In early September, while parts of Orange County were locked in a debate over the benefits or detriments of the proposed Research Triangle Logistics Park, another development was making its debut. Efland Station, a 104-acre project along the I-40/85 corridor in Efland at Exit 161 quickly raised eyebrows, boasting potential space for a hotel, medical offices, retail, a bank, light industrial, restaurants and 40 acres of green space. The likely centerpiece of the development is a Buc-ee’s Travel Center.
It would be the first North Carolina foray for the Texas-based company that is known for its beaver mascot and sparkling bathrooms. The Efland Station location is expected to include 120 fuel pumps, a car wash and 70,000 square feet of fresh food and gifts.
A website created by Buc-ee’s about Efland Station, states “the development would add more than $2 million to the local tax base each year, with $1 million of those local taxes generated by Buc-ee’s.” Efland Station’s economic impact will be $10 million per year in federal, state and local taxes, according to eflandstation.com.
Pending government approvals, construction on the project, which would begin with Buc-ee’s, could start in 2022.
But the project doesn’t come without its detractors. A number of residents, businesses and property owners near the site have expressed concerns. Most are not strictly opposed to development, but want to ensure precautions are being taken and considerations are being made with regard to preserving the rural landscape. There is even a website — voice4efland.com — that is dedicated to stopping the Buc-ee’s development.
“In 1988, my family bought a portion of a logged-out farm that backs up on the interstate, that’s 4,000 feet from the site Buc-ee’s wants to build on,” said Kaye Brown, who lives on Ben Johnston Road near the Efland Station site. “So I’ve been out here a long time. We’ve learned how to live gently on this land, and restore it to the rich natural diversity that it’s always been. Efland and Cheeks are the rural-urban interface. The people who have been here, some of us for generations, are the people between lands that front cities and farms, between production and consumption, between nature and human narture. That’s really what Buc-ee’s threatens: what all the people here have done for generations.”
But Brown understands the need to grow the economy in the area, and knows that can mean a large development will happen. She hopes planners understand the role of community input.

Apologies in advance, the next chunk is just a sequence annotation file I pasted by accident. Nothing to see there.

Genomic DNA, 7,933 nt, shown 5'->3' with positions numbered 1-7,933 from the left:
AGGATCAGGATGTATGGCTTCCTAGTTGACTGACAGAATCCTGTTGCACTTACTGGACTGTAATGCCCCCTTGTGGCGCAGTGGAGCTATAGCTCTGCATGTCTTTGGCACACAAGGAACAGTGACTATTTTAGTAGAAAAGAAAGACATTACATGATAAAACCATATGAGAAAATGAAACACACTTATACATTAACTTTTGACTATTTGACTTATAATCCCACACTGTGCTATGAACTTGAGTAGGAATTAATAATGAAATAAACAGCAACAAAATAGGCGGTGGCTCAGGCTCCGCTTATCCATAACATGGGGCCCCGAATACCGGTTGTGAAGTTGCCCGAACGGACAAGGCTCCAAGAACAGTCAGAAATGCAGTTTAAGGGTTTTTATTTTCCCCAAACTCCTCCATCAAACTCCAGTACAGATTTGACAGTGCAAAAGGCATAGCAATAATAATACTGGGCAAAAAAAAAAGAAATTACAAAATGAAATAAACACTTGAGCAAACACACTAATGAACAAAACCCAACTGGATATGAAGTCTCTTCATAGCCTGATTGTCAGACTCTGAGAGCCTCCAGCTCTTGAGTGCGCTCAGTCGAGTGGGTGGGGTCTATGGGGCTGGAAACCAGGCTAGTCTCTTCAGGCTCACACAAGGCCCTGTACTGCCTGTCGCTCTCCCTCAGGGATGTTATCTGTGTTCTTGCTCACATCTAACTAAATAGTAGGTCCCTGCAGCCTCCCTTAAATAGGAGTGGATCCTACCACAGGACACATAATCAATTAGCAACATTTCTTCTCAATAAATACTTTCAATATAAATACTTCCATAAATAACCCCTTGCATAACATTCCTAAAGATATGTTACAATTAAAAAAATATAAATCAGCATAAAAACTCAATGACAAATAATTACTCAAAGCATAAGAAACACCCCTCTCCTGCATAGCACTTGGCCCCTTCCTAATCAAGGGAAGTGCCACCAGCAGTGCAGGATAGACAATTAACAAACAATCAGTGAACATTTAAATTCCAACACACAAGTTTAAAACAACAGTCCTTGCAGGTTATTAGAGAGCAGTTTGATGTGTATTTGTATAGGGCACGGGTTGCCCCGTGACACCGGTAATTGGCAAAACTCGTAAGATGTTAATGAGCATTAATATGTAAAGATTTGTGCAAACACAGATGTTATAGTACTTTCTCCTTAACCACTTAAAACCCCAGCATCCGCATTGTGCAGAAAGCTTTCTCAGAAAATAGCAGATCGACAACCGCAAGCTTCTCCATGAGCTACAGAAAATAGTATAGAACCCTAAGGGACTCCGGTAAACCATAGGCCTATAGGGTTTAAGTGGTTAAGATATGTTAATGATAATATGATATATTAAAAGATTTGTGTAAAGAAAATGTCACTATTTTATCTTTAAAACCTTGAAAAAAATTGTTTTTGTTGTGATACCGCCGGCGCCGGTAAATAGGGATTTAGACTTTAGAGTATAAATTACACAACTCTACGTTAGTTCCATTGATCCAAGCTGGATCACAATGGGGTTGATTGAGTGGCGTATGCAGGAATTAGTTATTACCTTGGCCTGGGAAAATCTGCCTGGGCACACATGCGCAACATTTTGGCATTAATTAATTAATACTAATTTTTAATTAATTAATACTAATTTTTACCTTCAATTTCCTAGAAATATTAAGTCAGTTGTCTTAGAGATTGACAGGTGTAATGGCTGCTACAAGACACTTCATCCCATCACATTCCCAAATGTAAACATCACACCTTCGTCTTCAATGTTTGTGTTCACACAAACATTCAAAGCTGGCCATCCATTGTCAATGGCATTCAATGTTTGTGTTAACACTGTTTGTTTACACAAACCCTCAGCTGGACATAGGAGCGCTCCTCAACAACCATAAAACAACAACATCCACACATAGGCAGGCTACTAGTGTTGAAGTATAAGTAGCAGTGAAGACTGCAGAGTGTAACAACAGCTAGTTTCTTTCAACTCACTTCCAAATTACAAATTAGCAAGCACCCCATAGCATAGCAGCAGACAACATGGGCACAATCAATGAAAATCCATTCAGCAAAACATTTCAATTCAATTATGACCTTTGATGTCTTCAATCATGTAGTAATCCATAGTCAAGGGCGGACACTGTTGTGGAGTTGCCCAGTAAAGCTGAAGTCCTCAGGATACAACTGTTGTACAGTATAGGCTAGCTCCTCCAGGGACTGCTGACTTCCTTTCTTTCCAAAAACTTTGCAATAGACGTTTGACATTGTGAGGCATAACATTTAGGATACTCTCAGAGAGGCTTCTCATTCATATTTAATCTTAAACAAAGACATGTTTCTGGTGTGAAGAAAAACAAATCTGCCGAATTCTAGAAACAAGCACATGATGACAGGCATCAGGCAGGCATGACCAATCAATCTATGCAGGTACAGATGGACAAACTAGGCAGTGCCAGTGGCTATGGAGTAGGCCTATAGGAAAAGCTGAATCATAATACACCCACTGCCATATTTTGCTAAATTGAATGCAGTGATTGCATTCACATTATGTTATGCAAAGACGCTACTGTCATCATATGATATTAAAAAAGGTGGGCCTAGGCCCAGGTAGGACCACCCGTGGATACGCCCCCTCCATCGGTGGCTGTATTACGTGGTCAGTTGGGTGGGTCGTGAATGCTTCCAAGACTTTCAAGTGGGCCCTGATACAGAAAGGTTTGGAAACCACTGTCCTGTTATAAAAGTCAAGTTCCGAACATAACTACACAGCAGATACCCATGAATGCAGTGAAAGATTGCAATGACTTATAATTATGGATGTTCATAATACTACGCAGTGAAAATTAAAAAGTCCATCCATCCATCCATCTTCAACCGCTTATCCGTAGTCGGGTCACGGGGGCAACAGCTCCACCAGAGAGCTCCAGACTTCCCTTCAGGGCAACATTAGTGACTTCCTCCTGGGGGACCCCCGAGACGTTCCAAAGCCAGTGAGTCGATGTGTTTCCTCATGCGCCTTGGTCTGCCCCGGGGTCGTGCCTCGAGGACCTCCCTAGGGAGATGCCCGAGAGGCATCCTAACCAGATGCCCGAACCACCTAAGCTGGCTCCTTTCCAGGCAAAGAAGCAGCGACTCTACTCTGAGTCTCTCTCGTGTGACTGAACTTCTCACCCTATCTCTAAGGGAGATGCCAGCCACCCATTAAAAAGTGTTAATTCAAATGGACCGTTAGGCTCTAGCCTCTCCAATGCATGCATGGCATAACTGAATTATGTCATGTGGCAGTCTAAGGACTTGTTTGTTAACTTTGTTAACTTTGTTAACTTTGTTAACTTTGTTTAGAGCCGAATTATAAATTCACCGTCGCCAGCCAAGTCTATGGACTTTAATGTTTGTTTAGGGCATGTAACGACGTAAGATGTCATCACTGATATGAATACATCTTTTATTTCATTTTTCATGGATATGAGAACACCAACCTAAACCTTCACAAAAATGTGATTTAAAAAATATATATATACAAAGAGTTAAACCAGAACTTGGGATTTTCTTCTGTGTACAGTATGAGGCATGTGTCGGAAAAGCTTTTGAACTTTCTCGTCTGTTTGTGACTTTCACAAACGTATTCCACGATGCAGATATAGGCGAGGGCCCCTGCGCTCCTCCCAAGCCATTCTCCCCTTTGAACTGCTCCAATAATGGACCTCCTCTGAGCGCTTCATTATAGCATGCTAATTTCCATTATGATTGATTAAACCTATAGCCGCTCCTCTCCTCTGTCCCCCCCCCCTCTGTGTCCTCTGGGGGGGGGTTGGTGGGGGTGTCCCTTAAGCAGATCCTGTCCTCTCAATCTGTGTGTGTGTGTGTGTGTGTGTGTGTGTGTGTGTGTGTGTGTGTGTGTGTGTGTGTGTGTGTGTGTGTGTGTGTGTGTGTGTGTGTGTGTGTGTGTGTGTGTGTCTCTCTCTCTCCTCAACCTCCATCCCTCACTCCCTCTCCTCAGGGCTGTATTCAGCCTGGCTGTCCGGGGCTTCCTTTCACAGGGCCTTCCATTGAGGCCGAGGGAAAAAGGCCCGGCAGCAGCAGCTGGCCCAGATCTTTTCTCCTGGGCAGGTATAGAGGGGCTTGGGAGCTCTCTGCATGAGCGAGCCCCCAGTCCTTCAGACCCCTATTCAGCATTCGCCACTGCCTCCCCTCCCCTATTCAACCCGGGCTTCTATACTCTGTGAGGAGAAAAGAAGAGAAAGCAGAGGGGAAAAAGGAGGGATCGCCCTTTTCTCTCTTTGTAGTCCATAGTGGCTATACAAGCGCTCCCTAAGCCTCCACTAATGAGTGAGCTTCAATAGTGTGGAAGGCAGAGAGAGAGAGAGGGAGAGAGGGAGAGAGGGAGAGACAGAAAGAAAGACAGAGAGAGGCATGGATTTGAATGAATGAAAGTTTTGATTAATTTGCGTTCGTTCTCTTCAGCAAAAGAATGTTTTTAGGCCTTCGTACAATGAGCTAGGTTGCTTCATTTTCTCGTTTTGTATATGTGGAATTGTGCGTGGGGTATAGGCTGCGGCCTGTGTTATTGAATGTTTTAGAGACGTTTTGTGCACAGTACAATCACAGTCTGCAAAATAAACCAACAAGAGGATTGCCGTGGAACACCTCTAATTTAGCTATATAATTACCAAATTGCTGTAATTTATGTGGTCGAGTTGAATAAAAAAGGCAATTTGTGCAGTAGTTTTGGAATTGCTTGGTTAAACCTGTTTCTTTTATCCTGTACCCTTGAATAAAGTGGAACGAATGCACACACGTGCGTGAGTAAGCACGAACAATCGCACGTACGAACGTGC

“Development that not only invites the community in, but provides vital resources, would be something everybody would support,” she said. “Any development that gives us gathering places and treats the natural resources with respect would be great. Mixed-use would be great. Small, light-manufacturing would be great.”
Jared Cates, an Efland resident who lives within 1,000 feet of the back side of planned development, chose to live in Efland because of its centralized location in the state and proximity to the interstate, which is a perk for the travel demands of his job.
Cates helped organize an meeting at the Efland Ruritan Club of about 50 residents, in person and online, to gather information and voice concerns.
“At that meeting, there were a few folks who were pro-Buc-ee’s,” Cates said. “There was also a number of small-business owners who feel that Efland has been ignored for a long time for development and infrastructure improvements, and that the businesses that are here could use more business. Folks understand that development is coming and it could be a good thing, if done correctly, but even the folks who were pretty excited about Buc-ee’s were really concerned when they learned that Exit 160 would be shut down.”
The project calls for Exit 160 to be moved 1/4 mile to become part of the “Efland Exit” at Exit 161. The N.C. Department of Transportation has said, regardless of the proposed Efland Station development, safety concerns would eventually require the closure of Exit 160.
Jennifer Cole, who also lives within 1,000 feet of the proposed development, said the site is literally her backyard. “I am on Southern Drive, and the cows that grazed in that proposed development area break through into my front yard a couple times a year. We have to call the sheriff to corral them back onto that land. My backyard is that cow pasture.”
Cole admits to having conflicted feelings about the Efland Station plan, which projects bringing up to 200 jobs paying $14/hour to Buc-ee’s alone.
“I absolutely agree and sympathize with people who need work in this community. I sympathize with not having transportation and needing a source of employment locally. Anything that would realistically provide that in a small business capacity would be good. A massive interstate gas station might help a few people short term, but if they really want to help our community, warehouses, manufacturing, or small businesses would probably provide more job security.”
Patricia O’Connor, a resident of Efland/Mebane near the Medline Industries facility, said she has concerns about how traffic may be routed and the potential for dangerous travel conditions.
“I think the current traffic that uses that westbound exit is going to be diverted up to Route 70 or West Ten road. I don’t think West Ten is equipped to handle that kind of traffic as a narrow, two lane country road,” she said.
The Orange County Planning Board will meet Nov. 4 to discuss the Efland Station proposal.